Offshore Wind Farm vessels

Everybody wants a piece of the Offshore Wind Industry:

Normally used to transport yachts, but everybody needs to step in to help to develop renewable energy as fast as possible:

MV YACHT SERVANT loaded with 90 windmill Blades for Vestas in Puerto Brisa

She shows the scars from a hard time working off USEC:

GEOQUIP SAENTIS (ex TOISA VIGILANT) arrived in Vlissingen Sloehaven from
New Bedford (US) heading for Shipyard Reimerswaal.
Photo: Wim Kosten Sr (c)

Geoquip Saentis, formerly Toisa Vigilant

New pipelay vessel under construction at Qingdao Wuchuan Heavy in China for Shanghai Salvage Co. Ltd. Due for delivery Aug. 2023 and intended to be on long term charter to Norwegian Offshore Construction Contractor Havfram:

Illustration by building yard

Shen Da Hao - Broschoure

First vessel for the newly established Norwind Offshore,

Norwind Breeze is out on her first sea trial after conversion at Vard Brattvåg:

All Norwegian designed PSVs and many other types of vessels have passive anti.roll tanks,
A number of them have been converted to SOVs

More “double X” CSOVs for Acta Marine:

This time to be powered by Methanol and built at Tersan Yard, Turkey, but still designed by Ulstein.

Hybrid heavy transport vessel for the offshore wind industry:

The venture was created in 2021, under which Crowley will own and operate the vessels crewed by US mariners, while Crowley and Esvagt will share in the financials of the venture.

Meanwhile in Europe:

No access to capital is a big one, since upstream oil and gas companies are still unpopular. GoM operators are involved in peripheral ways right now- for example, tidewater is using the Regulus and Polaris to perform seabed sampling and bathymetric surveys. Fugro Enterprise is working up and down the East Coast. Listen to Tidewater’s quarterly earnings call and you will get a better idea.

The other big reason GoM operators are not involved yet is that the need for these SOVs to operate, install cables, etc is still years away. They could build a boat in less than a year, only to sit around for several more.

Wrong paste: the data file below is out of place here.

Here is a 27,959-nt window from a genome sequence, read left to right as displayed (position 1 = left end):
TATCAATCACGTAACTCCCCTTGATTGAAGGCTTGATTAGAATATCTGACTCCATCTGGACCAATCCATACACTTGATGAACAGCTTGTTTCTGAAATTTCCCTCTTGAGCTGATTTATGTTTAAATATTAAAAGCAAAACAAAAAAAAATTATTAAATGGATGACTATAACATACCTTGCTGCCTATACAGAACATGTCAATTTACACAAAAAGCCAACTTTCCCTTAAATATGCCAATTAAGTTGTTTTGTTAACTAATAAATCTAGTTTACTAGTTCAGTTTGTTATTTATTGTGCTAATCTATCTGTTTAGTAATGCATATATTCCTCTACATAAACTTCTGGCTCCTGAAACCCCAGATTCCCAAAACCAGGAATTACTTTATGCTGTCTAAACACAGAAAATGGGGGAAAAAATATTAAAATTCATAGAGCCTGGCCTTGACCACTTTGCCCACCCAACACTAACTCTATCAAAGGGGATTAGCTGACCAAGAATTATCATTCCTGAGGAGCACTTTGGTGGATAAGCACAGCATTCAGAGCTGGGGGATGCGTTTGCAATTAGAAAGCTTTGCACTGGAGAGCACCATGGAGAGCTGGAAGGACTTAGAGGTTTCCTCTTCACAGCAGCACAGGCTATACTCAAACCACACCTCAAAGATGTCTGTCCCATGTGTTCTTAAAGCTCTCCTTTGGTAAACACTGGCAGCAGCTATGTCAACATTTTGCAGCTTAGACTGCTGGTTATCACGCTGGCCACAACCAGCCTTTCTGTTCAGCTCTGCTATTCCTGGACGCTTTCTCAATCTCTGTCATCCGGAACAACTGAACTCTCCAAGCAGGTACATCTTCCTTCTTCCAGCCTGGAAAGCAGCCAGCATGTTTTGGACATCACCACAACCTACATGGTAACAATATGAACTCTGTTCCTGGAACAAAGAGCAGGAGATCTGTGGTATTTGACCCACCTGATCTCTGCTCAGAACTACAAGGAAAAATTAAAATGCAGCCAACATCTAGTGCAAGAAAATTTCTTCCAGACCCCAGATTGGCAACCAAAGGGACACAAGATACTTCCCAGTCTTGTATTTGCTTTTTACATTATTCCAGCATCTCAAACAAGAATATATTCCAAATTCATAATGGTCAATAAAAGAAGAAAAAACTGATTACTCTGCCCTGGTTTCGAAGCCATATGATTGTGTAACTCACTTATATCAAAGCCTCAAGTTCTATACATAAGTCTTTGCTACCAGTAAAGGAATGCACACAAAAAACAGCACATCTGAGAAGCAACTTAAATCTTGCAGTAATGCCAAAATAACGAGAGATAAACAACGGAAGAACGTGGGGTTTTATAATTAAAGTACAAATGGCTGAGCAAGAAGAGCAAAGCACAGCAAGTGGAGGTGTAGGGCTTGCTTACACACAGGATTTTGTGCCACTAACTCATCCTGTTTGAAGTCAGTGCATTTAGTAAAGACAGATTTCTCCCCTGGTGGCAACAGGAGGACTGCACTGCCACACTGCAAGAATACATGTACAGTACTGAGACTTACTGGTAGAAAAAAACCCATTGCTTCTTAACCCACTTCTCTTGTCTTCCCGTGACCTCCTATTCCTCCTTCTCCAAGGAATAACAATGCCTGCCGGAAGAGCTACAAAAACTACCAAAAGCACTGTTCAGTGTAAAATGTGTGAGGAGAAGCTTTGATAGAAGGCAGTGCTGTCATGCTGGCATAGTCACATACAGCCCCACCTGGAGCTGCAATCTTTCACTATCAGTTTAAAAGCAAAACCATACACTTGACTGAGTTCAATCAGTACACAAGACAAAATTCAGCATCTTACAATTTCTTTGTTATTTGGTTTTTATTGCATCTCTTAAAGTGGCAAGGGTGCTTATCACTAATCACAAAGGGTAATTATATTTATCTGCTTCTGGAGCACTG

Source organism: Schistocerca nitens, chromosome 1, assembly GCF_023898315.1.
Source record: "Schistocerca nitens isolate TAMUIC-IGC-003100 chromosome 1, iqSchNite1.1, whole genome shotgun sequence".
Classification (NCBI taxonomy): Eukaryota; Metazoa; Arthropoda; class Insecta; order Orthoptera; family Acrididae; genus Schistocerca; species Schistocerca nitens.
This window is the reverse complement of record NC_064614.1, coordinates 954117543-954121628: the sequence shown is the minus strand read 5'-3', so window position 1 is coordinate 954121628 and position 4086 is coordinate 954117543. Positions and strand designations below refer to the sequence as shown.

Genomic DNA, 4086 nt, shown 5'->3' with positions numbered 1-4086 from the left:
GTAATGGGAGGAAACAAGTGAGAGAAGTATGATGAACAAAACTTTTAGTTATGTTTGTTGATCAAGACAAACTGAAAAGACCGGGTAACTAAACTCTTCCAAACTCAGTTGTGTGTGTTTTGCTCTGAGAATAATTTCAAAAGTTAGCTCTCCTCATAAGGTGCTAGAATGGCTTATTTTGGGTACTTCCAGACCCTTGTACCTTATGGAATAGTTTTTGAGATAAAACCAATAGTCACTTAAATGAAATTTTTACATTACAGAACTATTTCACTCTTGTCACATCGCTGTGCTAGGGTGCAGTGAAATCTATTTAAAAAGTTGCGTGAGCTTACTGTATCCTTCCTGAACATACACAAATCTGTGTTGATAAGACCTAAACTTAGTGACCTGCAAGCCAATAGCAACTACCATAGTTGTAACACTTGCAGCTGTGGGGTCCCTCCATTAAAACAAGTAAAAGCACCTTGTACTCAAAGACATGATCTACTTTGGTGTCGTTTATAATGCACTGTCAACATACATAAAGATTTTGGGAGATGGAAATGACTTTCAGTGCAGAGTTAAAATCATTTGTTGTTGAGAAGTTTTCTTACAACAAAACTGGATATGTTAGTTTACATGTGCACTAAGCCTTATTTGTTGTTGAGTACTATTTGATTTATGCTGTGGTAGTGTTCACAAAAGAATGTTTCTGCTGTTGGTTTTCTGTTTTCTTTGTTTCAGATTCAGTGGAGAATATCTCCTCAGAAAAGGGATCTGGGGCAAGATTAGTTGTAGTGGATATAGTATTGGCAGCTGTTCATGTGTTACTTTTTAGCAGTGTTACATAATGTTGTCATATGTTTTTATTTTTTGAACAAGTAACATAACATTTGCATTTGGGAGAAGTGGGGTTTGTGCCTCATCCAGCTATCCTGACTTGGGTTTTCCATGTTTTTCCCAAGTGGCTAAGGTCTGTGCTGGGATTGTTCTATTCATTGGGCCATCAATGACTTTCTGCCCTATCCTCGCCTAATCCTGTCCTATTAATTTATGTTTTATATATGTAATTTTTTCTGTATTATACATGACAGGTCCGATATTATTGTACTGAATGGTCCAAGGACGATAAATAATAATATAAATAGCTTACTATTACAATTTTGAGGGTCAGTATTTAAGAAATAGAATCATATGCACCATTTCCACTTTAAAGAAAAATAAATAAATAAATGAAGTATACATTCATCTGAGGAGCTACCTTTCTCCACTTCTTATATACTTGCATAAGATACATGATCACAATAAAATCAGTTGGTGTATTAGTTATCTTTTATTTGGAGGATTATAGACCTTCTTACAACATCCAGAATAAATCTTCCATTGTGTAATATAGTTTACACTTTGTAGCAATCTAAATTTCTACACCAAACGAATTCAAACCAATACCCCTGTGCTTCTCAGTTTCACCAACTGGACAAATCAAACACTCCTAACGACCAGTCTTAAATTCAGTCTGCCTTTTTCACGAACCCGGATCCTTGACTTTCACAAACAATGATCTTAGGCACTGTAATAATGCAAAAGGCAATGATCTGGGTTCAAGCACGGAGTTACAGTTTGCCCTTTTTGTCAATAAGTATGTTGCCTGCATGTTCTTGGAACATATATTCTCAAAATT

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No need to sit around waiting for the US to get their act together. Plenty of work for purpose built vessels in the offshore wind industry worldwide.

The SOV GROENEWIND arriving in Ostend Photo : Gilbert Gyssels (c)

The Energean Star (built for Gulfmark as the HERMES at BAE Mobile and never worked) was sent to Poland where it was converted to work on wind farms. This is a USA built hull, ready to work.

As Hermes:

Under tow in Kiel Canal, 15. Nov. 2020. Photo: fabianv

As Pegasus:

JAX, 18.Oct. 2018. Photo: Vitaliy Kharchenko

The stern is a bad place to put a walk to work gangway on a ship as there will be a lot of movement there when the vessel pitches.

The best place for a walk to work gangway is at the transvers axis where there will be the least movement when the vessel pitches.

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As can be seen on pictures of both purpose built and converted SOVs above.

Olympic are getting in on the SOV game.

They seem to be getting speculatively built without charters lined up, at least I don’t think a charterer has been publicly announced, perhaps they have one but it is not public knowledge.

Some companies are speculatively building SOVs without a charter, then they are winning charters when the vessels are already half built.

Other companies are taking a more conservative approach and only committing to build vessels when they actually have a charter lined up, but the speculative approach of building SOVs without a contract seems to be winning companies business.

Companies need to have a lot of capital available to take the speculative build approach, a lot of companies probably don’t have that kind of money lying around.

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More details on the Olympic vessels: